It’s No Lie: Honesty Is the Best Policy for Kids

Fibbing. Bending the truth. Telling stories. Making up stuff.

No matter what you call it, lying is not something you want your child to do.

But kids of all ages often have difficulty telling the truth, especially if they're trying to avoid conflict, punishment or embarrassment. This also may involve not telling the whole story in order to stay out of trouble. In children's minds, it is easier to tell a lie than to admit responsibility for their behavior.

Dealing with lies from your child can be very frustrating. It can hurt your relationship because you start feeling like you can't believe or trust what your son or daughter tells you.

Parents often want to confront their children right away when suspect they are lying. Usually, though, it's better to think things through before you address your suspicions.

When it's time to act, the first thing to remember is to keep your questioning neutral and open-ended. Ask questions to get information about the situation where your child may have lied and let your child do most of the talking. Don't make accusations or interrogate your child; if you back children into a corner, they may resort to more lies in order to avoid punishment. Rather than trying to trap your child in a lie, set him or her up for the success of telling the truth.

Sometimes children's lying includes blaming someone else for their mistake or misbehavior. Next time you question your child about something he or she did, and you get an answer that it was someone else's fault, work on helping your child reflect on what he or she may have done wrong or how to respond differently in the future. This teaching approach is more positive than a punishing approach, and opens the door for teaching helpful social skills and practicing them with your child. One such skill is "Telling the Truth"; here are the steps:

  1. Look at the person.
  2. Say exactly what happened if you're asked to provide information.
  3. Answer any other questions. These can involve what you did or did not do, or what someone else did or did not do.
  4. Don't leave out important facts.
  5. Admit to mistakes or errors if you made them.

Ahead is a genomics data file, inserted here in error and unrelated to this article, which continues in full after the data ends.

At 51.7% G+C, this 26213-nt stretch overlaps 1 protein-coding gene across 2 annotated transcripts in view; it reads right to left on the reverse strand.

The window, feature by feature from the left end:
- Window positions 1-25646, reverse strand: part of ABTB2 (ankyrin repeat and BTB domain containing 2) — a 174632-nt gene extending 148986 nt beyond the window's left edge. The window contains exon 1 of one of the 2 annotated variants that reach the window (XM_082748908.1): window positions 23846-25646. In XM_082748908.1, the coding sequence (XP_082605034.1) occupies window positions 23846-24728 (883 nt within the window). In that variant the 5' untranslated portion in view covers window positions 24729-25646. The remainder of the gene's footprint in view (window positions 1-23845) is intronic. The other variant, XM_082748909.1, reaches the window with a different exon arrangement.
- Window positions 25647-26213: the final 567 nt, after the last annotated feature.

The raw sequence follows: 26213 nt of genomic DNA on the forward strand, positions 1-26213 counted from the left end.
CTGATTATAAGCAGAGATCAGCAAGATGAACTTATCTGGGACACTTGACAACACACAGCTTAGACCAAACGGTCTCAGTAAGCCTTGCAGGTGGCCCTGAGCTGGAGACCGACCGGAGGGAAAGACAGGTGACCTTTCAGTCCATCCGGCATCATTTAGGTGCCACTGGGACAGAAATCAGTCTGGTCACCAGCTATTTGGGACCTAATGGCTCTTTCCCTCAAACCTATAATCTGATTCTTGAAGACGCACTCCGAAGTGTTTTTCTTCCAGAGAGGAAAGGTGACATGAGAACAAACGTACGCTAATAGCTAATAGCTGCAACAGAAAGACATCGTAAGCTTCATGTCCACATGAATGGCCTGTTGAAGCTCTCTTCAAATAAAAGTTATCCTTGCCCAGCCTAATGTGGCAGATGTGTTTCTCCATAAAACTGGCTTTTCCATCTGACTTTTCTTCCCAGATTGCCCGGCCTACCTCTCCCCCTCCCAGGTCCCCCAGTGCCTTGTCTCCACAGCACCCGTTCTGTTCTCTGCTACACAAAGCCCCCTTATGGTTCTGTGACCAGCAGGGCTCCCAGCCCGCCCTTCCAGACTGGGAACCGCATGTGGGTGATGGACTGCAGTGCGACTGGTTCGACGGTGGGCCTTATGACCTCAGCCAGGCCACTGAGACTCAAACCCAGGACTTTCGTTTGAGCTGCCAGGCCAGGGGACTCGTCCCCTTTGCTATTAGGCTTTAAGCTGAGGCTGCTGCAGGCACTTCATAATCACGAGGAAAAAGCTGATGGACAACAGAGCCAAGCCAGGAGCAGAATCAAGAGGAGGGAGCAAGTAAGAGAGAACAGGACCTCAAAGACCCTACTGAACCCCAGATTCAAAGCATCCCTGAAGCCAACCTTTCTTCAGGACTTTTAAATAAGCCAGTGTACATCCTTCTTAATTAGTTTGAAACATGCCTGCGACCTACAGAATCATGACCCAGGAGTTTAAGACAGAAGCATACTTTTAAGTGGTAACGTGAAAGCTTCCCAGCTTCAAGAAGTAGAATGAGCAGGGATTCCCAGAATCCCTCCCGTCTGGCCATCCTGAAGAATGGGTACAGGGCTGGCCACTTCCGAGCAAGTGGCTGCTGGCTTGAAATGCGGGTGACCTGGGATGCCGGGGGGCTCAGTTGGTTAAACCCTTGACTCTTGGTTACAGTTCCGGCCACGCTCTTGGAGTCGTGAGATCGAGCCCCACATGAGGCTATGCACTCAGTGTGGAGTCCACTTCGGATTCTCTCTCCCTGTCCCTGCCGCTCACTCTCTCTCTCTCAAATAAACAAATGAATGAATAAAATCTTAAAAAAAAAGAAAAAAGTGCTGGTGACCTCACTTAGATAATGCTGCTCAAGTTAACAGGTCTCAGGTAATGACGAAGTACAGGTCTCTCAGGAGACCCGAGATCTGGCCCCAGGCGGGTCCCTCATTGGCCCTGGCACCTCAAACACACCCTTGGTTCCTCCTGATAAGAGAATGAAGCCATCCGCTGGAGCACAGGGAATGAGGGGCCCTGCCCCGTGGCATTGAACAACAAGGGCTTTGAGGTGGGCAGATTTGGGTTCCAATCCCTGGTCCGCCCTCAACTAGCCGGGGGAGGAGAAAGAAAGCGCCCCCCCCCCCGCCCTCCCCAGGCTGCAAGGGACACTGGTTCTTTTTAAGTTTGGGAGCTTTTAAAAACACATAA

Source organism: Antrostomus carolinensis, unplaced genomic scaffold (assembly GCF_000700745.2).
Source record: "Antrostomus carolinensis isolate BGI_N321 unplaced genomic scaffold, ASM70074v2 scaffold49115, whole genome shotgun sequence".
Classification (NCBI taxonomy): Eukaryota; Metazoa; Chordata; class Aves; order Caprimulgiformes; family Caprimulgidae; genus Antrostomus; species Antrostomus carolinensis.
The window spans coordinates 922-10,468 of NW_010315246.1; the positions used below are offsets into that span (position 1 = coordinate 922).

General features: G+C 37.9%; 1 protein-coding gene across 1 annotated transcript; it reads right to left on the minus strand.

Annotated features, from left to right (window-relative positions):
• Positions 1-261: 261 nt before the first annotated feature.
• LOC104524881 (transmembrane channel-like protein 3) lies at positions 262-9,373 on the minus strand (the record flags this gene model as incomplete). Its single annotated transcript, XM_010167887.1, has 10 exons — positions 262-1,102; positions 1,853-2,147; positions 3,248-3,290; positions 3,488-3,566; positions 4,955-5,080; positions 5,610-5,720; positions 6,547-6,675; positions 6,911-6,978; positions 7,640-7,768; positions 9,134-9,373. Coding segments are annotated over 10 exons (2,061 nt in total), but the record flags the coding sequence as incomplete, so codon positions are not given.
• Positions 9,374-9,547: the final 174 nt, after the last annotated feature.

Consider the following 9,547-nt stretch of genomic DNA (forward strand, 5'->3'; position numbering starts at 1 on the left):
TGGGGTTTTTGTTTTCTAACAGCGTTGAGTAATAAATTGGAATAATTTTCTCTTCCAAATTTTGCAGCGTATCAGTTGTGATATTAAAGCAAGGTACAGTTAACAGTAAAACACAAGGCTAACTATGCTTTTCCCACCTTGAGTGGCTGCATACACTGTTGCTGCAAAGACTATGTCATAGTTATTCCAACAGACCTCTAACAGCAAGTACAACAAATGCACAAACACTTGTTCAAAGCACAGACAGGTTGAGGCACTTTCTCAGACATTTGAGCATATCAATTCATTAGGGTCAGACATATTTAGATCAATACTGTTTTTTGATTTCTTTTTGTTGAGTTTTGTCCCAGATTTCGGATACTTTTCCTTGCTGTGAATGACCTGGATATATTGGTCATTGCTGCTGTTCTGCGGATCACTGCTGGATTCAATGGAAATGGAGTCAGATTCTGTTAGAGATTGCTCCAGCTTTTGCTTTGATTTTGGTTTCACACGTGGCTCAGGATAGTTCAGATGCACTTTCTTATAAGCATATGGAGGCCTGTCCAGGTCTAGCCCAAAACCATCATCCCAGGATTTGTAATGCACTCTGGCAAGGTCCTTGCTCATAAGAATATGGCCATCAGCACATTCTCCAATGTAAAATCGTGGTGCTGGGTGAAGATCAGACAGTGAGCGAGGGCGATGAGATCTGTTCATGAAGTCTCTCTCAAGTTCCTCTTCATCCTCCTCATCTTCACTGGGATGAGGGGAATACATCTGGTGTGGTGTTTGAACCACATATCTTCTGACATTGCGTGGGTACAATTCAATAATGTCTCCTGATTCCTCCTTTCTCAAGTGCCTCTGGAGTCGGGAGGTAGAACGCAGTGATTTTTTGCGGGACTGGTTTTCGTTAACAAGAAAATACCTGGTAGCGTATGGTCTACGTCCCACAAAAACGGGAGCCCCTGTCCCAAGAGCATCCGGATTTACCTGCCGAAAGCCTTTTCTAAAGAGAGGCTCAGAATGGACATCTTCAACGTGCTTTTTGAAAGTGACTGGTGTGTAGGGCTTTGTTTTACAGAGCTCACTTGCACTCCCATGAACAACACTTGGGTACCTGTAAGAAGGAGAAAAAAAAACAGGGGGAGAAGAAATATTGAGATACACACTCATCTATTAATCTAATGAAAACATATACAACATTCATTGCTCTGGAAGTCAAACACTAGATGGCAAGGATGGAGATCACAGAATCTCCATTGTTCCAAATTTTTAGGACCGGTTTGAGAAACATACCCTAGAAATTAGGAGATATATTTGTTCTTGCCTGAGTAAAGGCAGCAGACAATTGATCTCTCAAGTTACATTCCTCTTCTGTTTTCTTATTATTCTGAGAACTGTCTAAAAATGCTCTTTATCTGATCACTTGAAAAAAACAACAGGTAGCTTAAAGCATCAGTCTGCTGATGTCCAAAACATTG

In teaching this skill, it's important to help your child understand that being honest and telling the truth is a way to gain the trust of other people and to let them know they can believe what your child says.

Another significant thing you can do to help your child learn that lying is wrong is to be a good role model. Apologize when you make a mistake and don't be afraid to admit you have faults. This helps your child understand that it's okay to make mistakes and that it's often easier to just "own up" than to lie or make excuses.

While your child should always earn a consequence for lying, it's more effective if the consequence is connected to his or her lying. Having your child make amends or apologize for lying will have a greater impact on his or her future behavior than just throwing out a random punishment. And if your child eventually tells the truth, praise him or her for being honest; it's even okay to reduce the consequence you gave as a reward for "coming clean."

The truth of the matter is that kids will lie. But lying doesn't have to become a bad habit or a big problem with your kids if you address it consistently, teach the skill of "Being Honest" and reinforce the message that being trustworthy is much better than being known as a liar.

This blog post originally appeared on the Boys Town Teachable Moments blog.


Apr 24th 2019 Kris Hallstrom, Manager of the Boys Town National Hotline

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